A visit to the UCL Slade Word/Image Forum event this week triggered this week’s writing prompt.
Julia Vogl designed a piece called Preference, in which you progressed along a hopscotch style board making choices between two things or concepts - pen/pencil ; mittens/gloves, etc. ; and, finally, believer/non-believer. The board used the colour spectrum plus black and white, and reminded me of the apocryphal stories of library assistants rearranging libraries into size and colour order. It also reminded me of the topic map web displays we often use to chart semantic relationships.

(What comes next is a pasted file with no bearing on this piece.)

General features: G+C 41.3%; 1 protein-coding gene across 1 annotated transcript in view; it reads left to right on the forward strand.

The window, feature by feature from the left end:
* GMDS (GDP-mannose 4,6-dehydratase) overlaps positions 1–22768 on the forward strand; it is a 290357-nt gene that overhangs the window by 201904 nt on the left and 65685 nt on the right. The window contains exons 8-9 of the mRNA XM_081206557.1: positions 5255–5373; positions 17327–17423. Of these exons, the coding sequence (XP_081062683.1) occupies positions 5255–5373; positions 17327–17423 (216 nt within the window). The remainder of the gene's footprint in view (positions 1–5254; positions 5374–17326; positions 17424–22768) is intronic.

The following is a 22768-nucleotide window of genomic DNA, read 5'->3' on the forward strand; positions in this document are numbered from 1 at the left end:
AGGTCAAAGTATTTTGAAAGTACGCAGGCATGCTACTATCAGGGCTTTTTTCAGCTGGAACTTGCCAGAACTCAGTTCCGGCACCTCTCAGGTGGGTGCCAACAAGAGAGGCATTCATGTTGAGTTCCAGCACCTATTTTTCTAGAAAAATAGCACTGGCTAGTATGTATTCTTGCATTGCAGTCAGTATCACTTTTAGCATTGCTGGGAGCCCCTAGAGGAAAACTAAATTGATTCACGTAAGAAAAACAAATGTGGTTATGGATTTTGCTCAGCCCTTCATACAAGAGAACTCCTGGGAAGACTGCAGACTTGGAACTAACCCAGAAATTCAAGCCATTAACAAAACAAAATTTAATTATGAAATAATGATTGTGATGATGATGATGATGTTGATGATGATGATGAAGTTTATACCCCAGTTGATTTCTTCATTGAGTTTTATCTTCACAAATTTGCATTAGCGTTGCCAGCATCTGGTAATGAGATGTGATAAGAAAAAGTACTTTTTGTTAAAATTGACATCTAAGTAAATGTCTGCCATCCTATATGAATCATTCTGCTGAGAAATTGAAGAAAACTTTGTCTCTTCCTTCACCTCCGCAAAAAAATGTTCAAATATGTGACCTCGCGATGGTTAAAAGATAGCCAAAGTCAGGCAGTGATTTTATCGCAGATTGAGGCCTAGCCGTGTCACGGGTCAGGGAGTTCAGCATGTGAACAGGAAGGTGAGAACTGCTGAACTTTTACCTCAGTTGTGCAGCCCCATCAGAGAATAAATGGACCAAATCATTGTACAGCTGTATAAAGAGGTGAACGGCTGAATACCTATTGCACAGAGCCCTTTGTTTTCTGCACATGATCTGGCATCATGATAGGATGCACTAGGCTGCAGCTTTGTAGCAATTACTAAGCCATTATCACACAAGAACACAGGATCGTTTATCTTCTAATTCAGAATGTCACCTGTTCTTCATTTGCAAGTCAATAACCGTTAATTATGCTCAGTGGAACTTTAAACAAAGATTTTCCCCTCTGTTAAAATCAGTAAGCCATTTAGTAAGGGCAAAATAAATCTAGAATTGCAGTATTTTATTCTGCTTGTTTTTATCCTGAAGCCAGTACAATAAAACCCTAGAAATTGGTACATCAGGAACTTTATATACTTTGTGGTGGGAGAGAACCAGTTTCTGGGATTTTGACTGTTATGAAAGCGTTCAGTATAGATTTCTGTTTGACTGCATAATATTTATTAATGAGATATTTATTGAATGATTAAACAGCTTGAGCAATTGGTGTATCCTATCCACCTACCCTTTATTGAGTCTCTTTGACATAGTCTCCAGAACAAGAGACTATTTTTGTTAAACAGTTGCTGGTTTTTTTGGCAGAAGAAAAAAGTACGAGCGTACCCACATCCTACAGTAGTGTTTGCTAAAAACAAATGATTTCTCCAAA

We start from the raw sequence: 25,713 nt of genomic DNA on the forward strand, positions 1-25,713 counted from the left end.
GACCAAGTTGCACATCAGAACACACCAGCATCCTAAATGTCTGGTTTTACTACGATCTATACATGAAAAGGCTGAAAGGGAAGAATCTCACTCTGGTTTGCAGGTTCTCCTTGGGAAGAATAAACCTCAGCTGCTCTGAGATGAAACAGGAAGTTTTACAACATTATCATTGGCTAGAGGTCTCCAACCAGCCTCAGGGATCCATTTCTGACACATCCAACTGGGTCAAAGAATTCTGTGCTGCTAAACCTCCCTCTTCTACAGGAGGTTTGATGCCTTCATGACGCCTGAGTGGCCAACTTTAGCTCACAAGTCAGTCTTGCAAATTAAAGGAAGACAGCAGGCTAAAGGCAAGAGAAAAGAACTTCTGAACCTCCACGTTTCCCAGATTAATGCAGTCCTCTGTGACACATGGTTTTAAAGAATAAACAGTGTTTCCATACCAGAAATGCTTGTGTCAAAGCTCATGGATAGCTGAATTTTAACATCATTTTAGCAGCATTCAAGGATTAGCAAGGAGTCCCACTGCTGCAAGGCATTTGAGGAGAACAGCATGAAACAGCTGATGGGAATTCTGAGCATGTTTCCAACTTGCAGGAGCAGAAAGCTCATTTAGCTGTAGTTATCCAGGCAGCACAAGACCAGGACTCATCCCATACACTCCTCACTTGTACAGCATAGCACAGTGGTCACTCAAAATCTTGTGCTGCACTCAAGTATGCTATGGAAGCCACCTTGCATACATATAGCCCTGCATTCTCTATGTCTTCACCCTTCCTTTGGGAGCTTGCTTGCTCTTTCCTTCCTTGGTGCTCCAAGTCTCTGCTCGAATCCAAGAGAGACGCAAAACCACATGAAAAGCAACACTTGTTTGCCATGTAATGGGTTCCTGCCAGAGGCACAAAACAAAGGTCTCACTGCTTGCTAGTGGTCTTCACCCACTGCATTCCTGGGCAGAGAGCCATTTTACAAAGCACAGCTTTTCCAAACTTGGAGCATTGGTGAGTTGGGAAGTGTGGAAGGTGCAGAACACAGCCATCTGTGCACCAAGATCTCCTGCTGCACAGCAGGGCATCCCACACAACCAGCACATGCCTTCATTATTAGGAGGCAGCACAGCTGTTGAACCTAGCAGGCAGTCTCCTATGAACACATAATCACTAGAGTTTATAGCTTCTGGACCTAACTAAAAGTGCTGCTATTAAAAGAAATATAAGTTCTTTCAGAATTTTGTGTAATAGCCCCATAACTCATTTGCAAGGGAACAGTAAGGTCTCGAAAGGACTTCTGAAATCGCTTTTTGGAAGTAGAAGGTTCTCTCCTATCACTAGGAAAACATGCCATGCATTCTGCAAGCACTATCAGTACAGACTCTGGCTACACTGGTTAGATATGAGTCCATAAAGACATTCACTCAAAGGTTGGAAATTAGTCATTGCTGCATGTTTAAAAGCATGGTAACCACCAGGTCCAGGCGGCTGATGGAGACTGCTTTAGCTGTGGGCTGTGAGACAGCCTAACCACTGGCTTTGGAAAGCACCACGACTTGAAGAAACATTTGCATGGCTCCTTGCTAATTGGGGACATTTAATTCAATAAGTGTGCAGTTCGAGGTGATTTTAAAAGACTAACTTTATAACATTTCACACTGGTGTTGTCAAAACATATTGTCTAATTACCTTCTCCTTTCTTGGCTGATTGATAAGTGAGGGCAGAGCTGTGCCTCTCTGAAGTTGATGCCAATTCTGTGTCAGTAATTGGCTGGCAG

Certainly, it felt right that the final choice, believer/non-believer should be black and white. It’s odd how some concepts have a definite colour that works for them, like red for anger and blue for the sea (when I worked at the Admiralty Library, we certainly bound our books in navy blue).
So, this week’s exercise is simple:
1. Pick 5 colours. Write them across the top of a piece of paper.
2. Underneath write as many concepts (abstract ideas) that you associate with each colour.
3. Draw a line.
4. Below the line, write as many concrete nouns that you associate with each colour.
5. Are the concrete nouns and abstract concepts related to each other? Choose 2-3 unlikely pairings and freewrite for five minutes.
Is the resulting draft realistic, surrealistic, or a mixture of the two? At the very least it should be metaphysical but rooted in some concrete imagery.